As the name In-Memory Analytics implies, you may think that columnstore index is entirely memory resident but it is not really the case for columnstore indexes created on disk-based tables. In fact, the columnstore, as the picture below shows, is divided into one or more rowgroups containing up to 1 million rows and each column within a rowgroup, referred to as
, is stored independently as
. These blobs are stored just like any other blob datatype and fetched into memory when accessed. This is goodness because for multi-terabyte data warehouses, it will require large amount of physical memory to keep the full columnstore index in memory. For example, if the size of the data warehouse is 30TB, you may require 3TB of physical memory assuming you get 10x compression.
Additionally, many data warehouses keep data for 10 years or longer for compliance reasons. Most older data is cold and is rarely accessed. Many organizations manage this large volume of data using table partitioning. It makes little sense to require those partitions, if stored as columnstore index, to be memory resident. Hopefully, this has convinced you that it indeed is a not a good idea to require columnstore index to be memory resident especially for data warehouses (DW).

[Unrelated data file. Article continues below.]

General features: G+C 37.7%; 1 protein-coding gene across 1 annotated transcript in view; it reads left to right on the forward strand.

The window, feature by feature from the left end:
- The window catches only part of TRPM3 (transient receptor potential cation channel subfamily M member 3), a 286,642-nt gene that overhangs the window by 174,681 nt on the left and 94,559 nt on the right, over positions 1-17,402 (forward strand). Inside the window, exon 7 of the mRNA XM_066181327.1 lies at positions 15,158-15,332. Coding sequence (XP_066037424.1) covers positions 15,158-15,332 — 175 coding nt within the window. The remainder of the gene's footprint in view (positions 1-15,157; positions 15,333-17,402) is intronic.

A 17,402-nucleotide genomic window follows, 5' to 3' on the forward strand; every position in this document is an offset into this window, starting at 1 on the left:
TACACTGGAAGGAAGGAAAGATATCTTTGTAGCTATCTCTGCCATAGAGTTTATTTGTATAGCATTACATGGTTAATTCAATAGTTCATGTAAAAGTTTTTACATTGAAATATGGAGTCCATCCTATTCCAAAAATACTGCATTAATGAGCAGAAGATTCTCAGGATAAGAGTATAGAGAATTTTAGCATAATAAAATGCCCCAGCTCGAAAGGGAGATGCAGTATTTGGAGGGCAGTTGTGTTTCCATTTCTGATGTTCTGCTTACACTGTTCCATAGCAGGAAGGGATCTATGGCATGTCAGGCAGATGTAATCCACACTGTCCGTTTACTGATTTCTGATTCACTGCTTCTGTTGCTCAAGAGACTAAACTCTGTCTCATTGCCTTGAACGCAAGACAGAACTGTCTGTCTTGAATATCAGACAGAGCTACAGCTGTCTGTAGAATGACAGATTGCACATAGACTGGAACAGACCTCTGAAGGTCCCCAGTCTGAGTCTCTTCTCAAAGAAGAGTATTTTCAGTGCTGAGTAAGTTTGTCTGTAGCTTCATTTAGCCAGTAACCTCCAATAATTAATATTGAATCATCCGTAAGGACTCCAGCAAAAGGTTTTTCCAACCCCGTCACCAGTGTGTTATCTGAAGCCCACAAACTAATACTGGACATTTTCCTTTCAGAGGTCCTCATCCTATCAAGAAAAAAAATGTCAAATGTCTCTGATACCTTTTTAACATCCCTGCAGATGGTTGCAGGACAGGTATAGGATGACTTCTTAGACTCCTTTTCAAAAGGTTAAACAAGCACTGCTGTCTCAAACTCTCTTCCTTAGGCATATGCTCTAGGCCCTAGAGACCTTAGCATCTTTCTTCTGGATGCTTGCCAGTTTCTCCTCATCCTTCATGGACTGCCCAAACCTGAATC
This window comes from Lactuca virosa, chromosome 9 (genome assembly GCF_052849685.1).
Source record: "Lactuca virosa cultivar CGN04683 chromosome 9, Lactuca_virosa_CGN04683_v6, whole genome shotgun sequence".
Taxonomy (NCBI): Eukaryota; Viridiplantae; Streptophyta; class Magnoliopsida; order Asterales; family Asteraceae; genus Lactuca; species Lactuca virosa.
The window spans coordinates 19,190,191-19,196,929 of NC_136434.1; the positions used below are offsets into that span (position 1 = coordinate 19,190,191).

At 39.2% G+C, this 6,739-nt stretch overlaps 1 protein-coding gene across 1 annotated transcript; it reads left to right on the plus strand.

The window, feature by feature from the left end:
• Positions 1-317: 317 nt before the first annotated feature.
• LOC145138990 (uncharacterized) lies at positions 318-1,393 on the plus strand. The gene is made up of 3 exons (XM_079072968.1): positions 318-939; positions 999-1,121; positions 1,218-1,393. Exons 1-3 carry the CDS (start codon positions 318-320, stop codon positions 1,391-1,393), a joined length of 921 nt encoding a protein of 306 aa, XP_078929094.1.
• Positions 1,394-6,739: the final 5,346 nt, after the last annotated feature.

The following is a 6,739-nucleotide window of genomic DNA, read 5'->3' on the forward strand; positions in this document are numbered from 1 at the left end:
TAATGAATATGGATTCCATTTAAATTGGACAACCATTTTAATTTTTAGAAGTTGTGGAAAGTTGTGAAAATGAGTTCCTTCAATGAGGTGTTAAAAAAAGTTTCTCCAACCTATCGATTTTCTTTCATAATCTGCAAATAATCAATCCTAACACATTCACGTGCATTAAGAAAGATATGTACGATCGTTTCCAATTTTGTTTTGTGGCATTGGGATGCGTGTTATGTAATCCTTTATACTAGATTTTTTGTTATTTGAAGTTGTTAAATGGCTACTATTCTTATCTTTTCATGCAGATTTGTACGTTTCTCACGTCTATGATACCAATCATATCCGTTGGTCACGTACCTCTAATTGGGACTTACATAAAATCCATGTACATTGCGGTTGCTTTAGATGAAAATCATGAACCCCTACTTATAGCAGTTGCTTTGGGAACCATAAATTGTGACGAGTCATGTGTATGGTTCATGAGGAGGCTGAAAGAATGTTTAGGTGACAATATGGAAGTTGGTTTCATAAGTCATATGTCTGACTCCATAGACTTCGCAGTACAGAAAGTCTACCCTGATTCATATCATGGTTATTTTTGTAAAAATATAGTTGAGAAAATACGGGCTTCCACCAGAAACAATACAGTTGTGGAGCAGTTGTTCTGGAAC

So why do we still refer to columnstore index as In-Memory Analytics? Though I agree that it misleading, there are two supporting points as described below. I do realize that for the purist this is not a convincing argument, but at least you will understand why this has been branded as In-Memory Analytics.
Historical. The columnstore was first introduced in SQL Server 20088R2 as part of Power Pivot in Excel. That implementation requires data to be memory resident.
Columnstore provides very high data compression and only require loading column(s) referenced in the query. Many analytic workloads using columnstore index, under steady state, require minimal or no physical IO.
To make things a bit more complex, the columnstore index created on memory-optimized tables is indeed required to be fully memory resident. This is not a big issue considering that memory-optimized tables are fully memory resident and, if you assume 10x compression, the columnstore index would require 10% additional memory.